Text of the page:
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We think we're masters of the universe with our tablets, HD, 3D, LCD, GPS... But put the gadgets down. Let LIZ NICHOLLS take you by the hand and whisk you back five centuries or so.
When adorable know-it-all Brian Cox was just a twinkle in his great-great-great(x13) grandfather’s eye, Gerard Mercator had the whole world in his hands.
If he hadn’t had his nose to the grindstone learning cartography and honing craftsmanship that would have tried the patience of several saints, navigators could never have sallied forth across the ocean in (sort of) straight lines. Who knows what the world would be like if he hadn’t put the hours in.
His work made a bigger impact than the internet has made on our own generation.
And what thanks does he get?
Do we make a big song and dance about his 500th birthday? Do we hell!
Thankfully, the Museum of the History of Science is lighting the candles.
The museum has just been awarded a £15,000 Heritage Lottery Fund grant for its Renaissance Globe Project. The museum has an astounding collection of these globes, as well as additions from sister sites and the National Maritime Museum.
These map out more than just the world – they are coloured with each maker’s own personal historical, cultural palette and are mind-blowingly beautiful in their own right.
But rather than just sitting in cases, stroking themselves admiringly a la Samantha Brick, they want to get us all involved.
So at sessions starting this month, you can make your own globes, starting with a spherical blank canvas and applying your stories, art, research and more, learning the painstaking skills our forefathers mastered.
Another project – Objects of Invention – has won £6,200 from the Royal Academy of Engineers to inspire debate and ingenious solutions to the world’s problems, with more interactive sessions planned for next year.
The Museum of the History of Science, embedded in the cultural crown of Broad Street, is the world’s oldest purpose-built museum. It looks like a child’s drawing of a house – perfectly symmetrical and with a central staircase you can imagine 16th century visionaries clattering up and down.
It’s atmospheric and humbling, not the kind of place you can graze on a sandwich while being pumped full of digital wizardry.
But the museum truly engages. Because whether you’re a don visiting from overseas or your science career was cut short after setting your school lab partner on fire (it was an accident) you are welcome here.
Chris Parkin, lead education officer, explained the latest project’s aim was along the lines of Grayson Perry – quirky, humorous, individual, but also linked with ideas about exploration. Now that’s a fun way to learn.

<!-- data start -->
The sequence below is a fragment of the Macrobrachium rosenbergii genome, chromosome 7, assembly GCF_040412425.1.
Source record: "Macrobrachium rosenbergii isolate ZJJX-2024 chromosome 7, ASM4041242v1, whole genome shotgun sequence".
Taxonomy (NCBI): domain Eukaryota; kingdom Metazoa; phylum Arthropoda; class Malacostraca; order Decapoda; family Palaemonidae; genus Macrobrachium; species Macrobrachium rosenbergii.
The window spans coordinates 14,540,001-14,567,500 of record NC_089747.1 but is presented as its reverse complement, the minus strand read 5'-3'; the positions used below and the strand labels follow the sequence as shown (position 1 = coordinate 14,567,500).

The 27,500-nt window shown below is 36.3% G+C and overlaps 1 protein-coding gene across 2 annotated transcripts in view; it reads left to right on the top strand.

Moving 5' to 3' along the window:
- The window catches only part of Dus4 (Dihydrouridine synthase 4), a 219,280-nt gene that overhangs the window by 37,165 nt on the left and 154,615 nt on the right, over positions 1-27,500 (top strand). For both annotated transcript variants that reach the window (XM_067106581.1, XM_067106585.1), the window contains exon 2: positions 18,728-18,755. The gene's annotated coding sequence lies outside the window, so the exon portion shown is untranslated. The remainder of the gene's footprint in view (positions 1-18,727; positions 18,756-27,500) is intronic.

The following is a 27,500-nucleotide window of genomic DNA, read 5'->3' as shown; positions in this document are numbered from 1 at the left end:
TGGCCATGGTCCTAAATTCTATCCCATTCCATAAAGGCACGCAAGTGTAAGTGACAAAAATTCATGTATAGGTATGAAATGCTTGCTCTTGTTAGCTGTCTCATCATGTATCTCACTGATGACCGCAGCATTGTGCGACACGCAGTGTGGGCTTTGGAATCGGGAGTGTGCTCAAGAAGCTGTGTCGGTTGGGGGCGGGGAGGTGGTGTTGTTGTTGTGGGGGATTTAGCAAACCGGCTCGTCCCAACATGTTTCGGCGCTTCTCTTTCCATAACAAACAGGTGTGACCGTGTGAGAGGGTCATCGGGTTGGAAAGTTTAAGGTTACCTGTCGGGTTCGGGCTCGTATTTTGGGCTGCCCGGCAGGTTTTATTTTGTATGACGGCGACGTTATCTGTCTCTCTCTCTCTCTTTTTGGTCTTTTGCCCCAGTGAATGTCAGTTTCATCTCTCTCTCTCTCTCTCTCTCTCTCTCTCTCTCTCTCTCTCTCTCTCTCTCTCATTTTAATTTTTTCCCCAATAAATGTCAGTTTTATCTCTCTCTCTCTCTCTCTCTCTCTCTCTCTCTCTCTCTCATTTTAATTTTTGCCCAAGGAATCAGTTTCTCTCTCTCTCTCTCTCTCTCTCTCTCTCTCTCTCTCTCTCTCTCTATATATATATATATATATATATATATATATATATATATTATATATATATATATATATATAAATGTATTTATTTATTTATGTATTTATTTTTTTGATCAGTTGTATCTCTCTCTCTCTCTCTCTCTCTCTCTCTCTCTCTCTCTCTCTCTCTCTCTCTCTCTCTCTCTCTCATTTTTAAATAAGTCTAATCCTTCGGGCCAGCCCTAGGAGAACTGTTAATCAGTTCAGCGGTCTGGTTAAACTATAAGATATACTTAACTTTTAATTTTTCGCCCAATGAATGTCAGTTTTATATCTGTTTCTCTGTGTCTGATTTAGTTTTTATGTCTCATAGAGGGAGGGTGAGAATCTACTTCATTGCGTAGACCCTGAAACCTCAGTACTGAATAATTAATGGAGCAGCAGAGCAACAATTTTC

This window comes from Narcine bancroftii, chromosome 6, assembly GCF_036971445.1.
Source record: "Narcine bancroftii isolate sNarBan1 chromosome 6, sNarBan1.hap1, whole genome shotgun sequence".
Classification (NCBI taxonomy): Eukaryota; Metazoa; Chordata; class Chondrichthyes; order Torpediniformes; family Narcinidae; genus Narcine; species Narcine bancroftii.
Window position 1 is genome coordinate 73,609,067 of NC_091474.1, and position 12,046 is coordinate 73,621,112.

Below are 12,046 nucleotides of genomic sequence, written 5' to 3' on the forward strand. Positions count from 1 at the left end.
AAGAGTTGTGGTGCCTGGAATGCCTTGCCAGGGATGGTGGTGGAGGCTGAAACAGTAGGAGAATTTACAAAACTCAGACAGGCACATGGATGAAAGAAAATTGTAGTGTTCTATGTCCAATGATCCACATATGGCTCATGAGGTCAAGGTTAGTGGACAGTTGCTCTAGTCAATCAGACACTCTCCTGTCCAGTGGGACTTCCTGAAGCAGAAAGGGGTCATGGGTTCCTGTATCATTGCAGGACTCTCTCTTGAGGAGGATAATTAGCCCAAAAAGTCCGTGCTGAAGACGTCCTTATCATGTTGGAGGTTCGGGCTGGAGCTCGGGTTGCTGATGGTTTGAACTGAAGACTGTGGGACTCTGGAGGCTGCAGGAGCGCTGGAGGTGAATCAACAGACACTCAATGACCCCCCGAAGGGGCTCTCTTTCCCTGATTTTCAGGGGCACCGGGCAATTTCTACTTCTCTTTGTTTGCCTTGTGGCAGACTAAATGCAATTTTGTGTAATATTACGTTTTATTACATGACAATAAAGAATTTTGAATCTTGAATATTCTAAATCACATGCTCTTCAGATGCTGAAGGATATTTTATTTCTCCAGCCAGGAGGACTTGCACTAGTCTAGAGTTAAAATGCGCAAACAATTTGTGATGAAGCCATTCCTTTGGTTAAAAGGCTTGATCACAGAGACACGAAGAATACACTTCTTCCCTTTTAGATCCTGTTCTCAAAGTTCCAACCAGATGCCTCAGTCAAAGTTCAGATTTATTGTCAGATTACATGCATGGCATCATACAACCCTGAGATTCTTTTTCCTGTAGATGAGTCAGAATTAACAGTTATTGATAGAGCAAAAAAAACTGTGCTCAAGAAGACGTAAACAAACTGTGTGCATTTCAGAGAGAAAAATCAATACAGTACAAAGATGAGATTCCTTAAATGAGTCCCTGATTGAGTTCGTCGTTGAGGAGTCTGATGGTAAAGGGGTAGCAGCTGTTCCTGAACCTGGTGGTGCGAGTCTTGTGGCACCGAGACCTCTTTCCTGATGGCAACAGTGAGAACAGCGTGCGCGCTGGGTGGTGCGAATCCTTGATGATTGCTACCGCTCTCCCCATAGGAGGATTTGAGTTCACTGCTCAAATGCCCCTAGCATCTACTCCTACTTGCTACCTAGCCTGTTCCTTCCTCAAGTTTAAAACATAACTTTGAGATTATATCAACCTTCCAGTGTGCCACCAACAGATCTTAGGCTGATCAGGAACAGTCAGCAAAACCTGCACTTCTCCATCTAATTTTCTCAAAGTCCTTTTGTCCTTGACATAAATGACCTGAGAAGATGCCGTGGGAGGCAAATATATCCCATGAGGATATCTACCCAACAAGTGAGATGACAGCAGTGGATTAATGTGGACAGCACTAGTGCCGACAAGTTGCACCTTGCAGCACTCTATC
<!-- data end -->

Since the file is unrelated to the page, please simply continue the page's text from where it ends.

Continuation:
Until visiting the Museum of Natural History, I’d never met an astrolabe.
These little beauties are the most celebrated of all mathematical instruments, created for use in time-telling and astronomy, astrology and surveying.
And I thought single mums could multitask.
The grandfather clock room is like a Gepetto’s workshop of ticking faces, full of character.
And there are more obscure items, like a man-sized spark machine producing a powerful charge of up to 150,000 volts, which I bet was more entertaining than Angry Byrds in its day.
But it’s the little things that are strangely affecting too. I marvelled at a post-mortem set and an amputation kit, bedecked in red velvet. I was affected by the cursive handwriting of whoever had owned it – just off for another day sawing off gangrenous legs, maybe.
Against one wall is the blackboard where Einstein scribbled his relativity theory on a visit to Oxford in 1931.
And I was impressed enough by the loops of chalk direct from this great brain, until a group of Chinese students started discussing the meaning of the equation and I was hooked on trying to decode it too.
So, whether it’s for a family-friendly drop-in to make a planetarium, a school visit or just a first foray into understanding time, the results might surprise you.
I wonder if our great-great-great(x23) grandchildren will be visiting here on their hoverboards (I can dream) to ponder our fixation with iPads? I find that a very comforting thought...
* The Copernicus family-friendly drop-in is at 2pm on Saturday, May 12. it is suitable for ages 7-13. No need to book, just drop in. The globe-makers workshop is held on Saturday, May 26, at 2pm and Saturday, June 23, at 2pm.
Email email@example.com or call 01865 277280 to book.
The Museum of the History of Science is in Broad Street, Oxford, OX1 3AZ. Opening hours are Tuesday to Friday 12 to 5pm, Saturday 10am to 5pm, Sunday 2 to 5pm (closed Monday). Admission is free.